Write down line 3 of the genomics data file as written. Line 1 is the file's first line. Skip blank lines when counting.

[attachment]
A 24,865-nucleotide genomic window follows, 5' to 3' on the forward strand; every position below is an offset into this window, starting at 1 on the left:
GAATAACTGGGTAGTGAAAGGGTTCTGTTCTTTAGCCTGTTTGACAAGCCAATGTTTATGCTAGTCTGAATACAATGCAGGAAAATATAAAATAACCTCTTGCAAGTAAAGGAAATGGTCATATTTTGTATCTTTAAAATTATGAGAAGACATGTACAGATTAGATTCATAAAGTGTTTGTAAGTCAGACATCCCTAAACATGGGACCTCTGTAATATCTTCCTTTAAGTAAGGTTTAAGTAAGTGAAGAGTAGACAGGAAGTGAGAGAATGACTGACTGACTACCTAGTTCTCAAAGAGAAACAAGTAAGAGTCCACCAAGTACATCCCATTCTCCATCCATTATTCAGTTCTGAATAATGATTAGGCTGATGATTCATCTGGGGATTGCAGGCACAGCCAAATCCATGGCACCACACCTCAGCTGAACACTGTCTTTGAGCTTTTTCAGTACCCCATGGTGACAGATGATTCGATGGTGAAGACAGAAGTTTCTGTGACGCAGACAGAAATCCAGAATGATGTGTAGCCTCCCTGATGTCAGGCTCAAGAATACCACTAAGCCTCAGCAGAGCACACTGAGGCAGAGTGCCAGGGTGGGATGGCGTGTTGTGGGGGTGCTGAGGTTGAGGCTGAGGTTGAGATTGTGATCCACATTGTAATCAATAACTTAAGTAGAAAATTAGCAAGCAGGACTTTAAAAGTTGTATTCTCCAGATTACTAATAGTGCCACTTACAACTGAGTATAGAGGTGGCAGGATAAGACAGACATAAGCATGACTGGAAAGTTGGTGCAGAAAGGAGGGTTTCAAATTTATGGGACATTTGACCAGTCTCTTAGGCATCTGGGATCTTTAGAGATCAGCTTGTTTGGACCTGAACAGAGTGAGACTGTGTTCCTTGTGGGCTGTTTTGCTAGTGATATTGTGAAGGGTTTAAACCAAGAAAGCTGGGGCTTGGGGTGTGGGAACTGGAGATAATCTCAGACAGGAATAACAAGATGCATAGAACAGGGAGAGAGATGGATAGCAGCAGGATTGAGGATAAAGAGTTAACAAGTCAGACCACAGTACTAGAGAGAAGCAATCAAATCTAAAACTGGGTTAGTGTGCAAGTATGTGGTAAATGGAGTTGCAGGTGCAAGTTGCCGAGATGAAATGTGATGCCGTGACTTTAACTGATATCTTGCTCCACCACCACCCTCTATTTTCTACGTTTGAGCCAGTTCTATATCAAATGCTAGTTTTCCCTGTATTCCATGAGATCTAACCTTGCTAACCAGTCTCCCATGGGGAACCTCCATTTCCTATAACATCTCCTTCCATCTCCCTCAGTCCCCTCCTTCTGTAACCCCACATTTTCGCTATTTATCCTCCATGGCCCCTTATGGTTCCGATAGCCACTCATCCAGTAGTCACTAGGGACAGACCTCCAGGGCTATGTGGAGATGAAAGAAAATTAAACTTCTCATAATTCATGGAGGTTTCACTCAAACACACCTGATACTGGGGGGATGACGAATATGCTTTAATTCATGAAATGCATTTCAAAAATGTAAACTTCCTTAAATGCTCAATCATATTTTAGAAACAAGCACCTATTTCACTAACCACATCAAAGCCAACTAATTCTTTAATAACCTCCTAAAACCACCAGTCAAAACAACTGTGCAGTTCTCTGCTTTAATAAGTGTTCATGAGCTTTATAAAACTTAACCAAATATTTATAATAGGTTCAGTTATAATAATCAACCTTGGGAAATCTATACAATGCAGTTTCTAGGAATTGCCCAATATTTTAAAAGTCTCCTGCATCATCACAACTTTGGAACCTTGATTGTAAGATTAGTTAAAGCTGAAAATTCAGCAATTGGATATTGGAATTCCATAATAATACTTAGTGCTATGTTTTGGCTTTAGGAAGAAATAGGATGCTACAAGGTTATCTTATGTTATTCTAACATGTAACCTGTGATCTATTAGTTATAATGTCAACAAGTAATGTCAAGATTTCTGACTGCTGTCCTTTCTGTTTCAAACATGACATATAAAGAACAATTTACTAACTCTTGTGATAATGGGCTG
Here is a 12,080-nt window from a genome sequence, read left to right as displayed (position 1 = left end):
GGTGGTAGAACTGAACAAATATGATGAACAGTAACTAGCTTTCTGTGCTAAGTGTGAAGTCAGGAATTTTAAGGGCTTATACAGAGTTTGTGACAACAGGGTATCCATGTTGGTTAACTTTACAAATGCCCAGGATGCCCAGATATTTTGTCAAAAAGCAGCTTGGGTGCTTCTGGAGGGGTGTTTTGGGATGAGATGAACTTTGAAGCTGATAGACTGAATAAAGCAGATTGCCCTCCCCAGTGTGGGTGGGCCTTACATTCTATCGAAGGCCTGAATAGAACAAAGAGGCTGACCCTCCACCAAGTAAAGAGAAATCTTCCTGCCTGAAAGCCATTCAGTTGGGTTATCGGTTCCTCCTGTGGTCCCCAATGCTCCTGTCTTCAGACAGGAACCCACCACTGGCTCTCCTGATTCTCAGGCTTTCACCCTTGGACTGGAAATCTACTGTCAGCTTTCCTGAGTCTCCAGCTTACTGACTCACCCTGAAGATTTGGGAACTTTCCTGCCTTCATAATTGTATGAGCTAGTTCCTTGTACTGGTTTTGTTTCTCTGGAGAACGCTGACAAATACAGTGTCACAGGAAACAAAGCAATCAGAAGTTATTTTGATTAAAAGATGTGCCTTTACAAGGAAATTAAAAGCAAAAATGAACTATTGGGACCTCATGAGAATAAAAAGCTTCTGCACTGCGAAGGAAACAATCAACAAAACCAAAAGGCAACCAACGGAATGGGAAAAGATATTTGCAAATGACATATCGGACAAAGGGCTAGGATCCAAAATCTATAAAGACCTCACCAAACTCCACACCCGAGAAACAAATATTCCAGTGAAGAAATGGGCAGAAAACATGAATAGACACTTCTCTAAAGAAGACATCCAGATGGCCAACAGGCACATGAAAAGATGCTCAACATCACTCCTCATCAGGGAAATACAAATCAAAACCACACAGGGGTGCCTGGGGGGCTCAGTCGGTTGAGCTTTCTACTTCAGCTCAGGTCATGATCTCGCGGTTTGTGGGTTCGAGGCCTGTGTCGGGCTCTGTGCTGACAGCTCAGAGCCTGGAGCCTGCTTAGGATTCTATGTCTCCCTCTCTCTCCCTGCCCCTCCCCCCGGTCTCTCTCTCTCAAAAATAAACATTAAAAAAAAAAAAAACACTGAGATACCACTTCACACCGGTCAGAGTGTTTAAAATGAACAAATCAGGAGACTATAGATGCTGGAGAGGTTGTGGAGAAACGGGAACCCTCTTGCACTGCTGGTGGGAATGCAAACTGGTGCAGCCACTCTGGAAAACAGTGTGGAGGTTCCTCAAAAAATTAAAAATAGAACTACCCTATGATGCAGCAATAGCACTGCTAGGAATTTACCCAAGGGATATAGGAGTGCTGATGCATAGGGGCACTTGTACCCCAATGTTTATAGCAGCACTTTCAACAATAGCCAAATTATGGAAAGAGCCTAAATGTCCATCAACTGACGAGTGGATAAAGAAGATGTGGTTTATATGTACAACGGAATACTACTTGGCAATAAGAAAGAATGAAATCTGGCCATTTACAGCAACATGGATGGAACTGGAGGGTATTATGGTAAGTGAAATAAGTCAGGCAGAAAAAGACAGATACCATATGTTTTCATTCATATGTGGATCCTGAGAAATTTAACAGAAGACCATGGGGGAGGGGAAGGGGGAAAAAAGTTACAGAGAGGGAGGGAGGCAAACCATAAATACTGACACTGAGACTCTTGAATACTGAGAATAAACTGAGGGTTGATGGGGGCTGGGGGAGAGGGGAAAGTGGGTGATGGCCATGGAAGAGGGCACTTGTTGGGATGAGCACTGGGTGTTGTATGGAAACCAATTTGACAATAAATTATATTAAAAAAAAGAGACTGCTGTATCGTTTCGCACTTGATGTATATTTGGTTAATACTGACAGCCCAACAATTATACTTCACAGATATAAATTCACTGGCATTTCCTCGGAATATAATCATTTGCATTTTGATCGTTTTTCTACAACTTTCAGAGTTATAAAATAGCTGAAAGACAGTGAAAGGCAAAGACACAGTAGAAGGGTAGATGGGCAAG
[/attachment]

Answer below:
Here is a 12,080-nt window from a genome sequence, read left to right as displayed (position 1 = left end):